The Fat Trap
People who diet to lose weight often find themselves stuck in what is sometimes referred to as the ‘fat trap’ - meaning the pounds they lose in dieting often return. Most people assume the reason for the weight gain is a lack of discipline or a failure of willpower. A physician at the University of Melbourne, Australia suspected that there was more to it, and he decided to take a closer look at the biological state of the body after weight loss.
Beginning in 2009, Joseph Proietto, MD, and his team recruited 50 obese men and women to participate on a study on the ‘fat trap’ that included an extremely low calorie diet. The men weighed an average of 233 pounds; the women weighed about 200 pounds. Although some people dropped out of the study, most of the patients stuck with the extreme low-calorie diet consisting of special shakes called Optifast and two cups of low-starch vegetables. Diet meals totaled just 500 to 550 calories a day for eight weeks. Ten weeks in, the dieters lost an average of 30 pounds.
At that point, the 34 patients who remained stopped dieting and began working to maintain the new lower weight. Nutritionists counseled them in person and by phone, promoting regular exercise and urging them to eat more vegetables and less fat. Even with such effort, participants slowly began to put on weight. After a year, the patients had already regained an average of 11 of the pounds they struggled so hard to lose. They also reported feeling far more hungry and preoccupied with food than before they lost the weight. The patients were experiencing the ‘fat trap’.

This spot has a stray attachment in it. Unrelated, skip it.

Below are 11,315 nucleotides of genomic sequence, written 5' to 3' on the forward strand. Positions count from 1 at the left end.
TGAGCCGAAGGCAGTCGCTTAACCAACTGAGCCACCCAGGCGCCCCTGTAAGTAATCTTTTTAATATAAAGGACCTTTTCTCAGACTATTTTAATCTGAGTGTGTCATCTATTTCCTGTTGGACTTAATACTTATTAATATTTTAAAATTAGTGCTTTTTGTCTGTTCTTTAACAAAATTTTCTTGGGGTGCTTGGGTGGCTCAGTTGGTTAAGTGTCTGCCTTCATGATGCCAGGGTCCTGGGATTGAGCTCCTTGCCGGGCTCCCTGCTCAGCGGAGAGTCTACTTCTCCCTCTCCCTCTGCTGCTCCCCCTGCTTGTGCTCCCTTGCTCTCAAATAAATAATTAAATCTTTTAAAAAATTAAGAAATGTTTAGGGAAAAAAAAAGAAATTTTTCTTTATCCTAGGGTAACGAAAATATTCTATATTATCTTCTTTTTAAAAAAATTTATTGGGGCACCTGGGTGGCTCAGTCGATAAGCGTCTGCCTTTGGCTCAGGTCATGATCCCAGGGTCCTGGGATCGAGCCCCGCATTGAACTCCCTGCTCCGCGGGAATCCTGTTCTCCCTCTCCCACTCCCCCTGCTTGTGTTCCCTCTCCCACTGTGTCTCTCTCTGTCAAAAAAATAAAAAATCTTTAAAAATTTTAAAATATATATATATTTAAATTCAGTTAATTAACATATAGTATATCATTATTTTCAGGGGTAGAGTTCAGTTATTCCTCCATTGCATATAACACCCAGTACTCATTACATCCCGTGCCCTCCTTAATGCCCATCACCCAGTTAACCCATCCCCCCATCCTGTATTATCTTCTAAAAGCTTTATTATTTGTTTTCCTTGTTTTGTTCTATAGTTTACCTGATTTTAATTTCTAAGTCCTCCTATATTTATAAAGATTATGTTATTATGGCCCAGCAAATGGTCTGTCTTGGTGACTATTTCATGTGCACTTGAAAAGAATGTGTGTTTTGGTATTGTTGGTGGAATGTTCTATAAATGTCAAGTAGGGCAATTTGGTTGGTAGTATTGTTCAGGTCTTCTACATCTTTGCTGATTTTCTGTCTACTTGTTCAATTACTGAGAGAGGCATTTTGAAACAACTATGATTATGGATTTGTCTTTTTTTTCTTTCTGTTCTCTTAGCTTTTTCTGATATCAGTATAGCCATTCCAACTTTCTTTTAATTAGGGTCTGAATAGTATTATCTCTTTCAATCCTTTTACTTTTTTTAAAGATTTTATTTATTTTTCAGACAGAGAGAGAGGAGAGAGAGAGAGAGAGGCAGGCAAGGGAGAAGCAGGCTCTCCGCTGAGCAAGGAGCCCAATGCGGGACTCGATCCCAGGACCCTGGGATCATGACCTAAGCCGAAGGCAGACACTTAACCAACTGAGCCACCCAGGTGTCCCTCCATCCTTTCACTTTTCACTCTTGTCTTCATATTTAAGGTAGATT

While researchers have known for decades that the body undergoes various metabolic and hormonal changes while it's losing weight, the Australian team detected something new. A full year after significant weight loss, these men and women remained in what could be described as a biologically altered state. Their still-plump bodies were acting as if they were starving and were working overtime to regain the pounds they lost. For instance, a gastric hormone called ghrelin, often dubbed the 'hunger hormone', was about 20 percent higher than at the start of the study. Another hormone associated with suppressing hunger, peptide YY, was also abnormally low. Levels of leptin, a hormone that suppresses hunger and increases metabolism, also remained lower than expected. A cocktail of other hormones associated with hunger and metabolism all remained significantly changed compared to pre-dieting levels. It was almost as if weight loss had put their bodies into a unique metabolic state, a sort of post-dieting syndrome that set them apart from people who hadn't tried to lose weight in the first place.
"What we see here is a coordinated defense mechanism with multiple components all directed toward making us put on weight," Proietto says. "This, I think, explains the high failure rate in obesity treatment."
If you have been dieting to lose weight but continually find yourself stuck in the ‘fat trap’ call NWH Surgical Weight Loss today at 877.677.1077, or visit our About Us page to learn how we can help.
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